It is therefore no surprise to learn that there exists an alternative road towards computer generated art, which was shown to us by, among others, Leo Geurts and Lambert Meertens in the late sixties [1]. Their approach to computer generated art is based on structure. They start from a random pattern of black and white squares on a grid and update it in some fixed but randomly chosen order according to a specific finite automaton rule, until the pattern stabilizes. The resulting screen shows structure in combination with variation: depending on the automaton used, the result will appeal to the human observer or turn out to be boring.
     The idea behind this alternative is simple. Under no circumstances try to randomize at the level of the result. If you use randomness as an input at all, then use it during an initial stage and transform the random seed into a final result by means of a fully deterministic set of rules. These rules will lead to structure and it is structure that the observer wants to see, both in nature and in our artifacts.
     Art always has been subjected to rules. Rules about appreciation for the observers, and rules about creation for the artists. At the academy the students learn rules rather than completed pieces of art. The rules constitute a grammar expressing how to compose art from ingredients, similar to the way in which the grammar of a language expresses how to build sentences and discourses from words and other grammatical atoms. Linguistic competence is rooted in mastership of rules, at least so we are told by one of the paradigmatic theories about language.
     Now evidently there is no proof that this model correctly represents the procedure by which humans produce language and/or understand it. It just happens to be the only model which we are able to represent mathematically and consequently it is the only onewe know how to implement on a computer. And similarly there is no reason to accept the hypothesis that this process correctly represents the way art is created or being observed and appreciated, but again it is the only model which we presently can operationalize and implement on a computer.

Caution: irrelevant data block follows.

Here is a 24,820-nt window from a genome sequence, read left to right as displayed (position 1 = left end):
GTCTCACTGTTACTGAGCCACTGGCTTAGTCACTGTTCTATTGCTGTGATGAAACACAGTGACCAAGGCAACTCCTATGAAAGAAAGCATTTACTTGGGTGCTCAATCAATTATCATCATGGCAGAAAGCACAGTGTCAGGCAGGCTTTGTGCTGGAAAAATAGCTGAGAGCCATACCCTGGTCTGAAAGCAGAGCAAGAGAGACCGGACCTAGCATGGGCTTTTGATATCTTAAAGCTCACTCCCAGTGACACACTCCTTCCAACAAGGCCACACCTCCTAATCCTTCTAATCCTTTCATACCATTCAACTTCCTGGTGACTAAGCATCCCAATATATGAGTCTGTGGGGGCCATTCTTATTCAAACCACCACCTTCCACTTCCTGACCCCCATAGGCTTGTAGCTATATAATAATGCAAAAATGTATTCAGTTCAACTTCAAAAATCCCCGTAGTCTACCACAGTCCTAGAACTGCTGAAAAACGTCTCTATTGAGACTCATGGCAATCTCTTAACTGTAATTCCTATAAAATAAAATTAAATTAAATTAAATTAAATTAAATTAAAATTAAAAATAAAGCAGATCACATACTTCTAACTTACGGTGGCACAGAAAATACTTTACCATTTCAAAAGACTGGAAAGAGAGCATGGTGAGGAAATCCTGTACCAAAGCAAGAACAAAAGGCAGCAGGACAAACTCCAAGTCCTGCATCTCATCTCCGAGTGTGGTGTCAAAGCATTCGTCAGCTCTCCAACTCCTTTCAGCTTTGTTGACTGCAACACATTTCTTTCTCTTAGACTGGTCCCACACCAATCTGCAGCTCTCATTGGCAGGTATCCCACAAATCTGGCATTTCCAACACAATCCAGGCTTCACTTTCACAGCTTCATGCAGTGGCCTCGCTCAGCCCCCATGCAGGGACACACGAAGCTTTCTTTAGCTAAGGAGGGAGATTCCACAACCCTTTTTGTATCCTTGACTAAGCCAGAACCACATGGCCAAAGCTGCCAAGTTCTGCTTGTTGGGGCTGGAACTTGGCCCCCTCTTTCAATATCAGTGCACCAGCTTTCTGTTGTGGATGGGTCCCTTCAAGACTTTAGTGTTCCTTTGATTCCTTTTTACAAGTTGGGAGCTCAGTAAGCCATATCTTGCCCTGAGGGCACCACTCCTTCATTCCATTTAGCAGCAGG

Remko Scha is fully honest about his computer art. By showing not only the resulting picturebut showing how the picture is being produced in time, he gives us insight in the rules of his grammar for art. You will learn everything you might want to know about Artificial by observing it in action. Don't ask for the code - you will not understand it and in any case it would turn out to be boring code.
      The art is not in the programming of the computer but in the selection of the grammar; choosing which operations to include and in which order to apply them. Would we be given the opportunity to inspect the sequence of operations in a symbolic format, the output of the program would be trivial. It is the result of applying these operations on the screen which may or may not impress the observer. But the same holds for the language we speak and write; we are inspired by the resulting sentences and not by the corresponding adorned production trees in some grammar for English.
     While you are observing Artificial in action you may infer the operations invoked. Certainly there exist operations which you could imagine which are not used. Why were they omitted? Presumably they were taken into consideration and subsequently rejected for producing boring results. Or possibly they were simply overlooked or have been left unimplemented because of lack of time. Ask the artist if you want to know what was the reason for doing something and omitting something else. But don't hassle him particular spot occurring at this particular position in some particular picture, since he has no control over his program at this level of detail.

     What is the true nature of the 'piece of art' which is presented at this exhibition? Clearly there is variation; there exists a single program which produces an infinite collection of pictures. Nobody has control over which picture among the set of possible outputs is constructed. Even worse, by omittng some instructions in the program, the results are irreproducible. Suppose that one run of the program would happen to produce the picture which will miraculously heal all diseases by being loooked at, and that someone would press the Delete button before having stored it; it would be lost forever.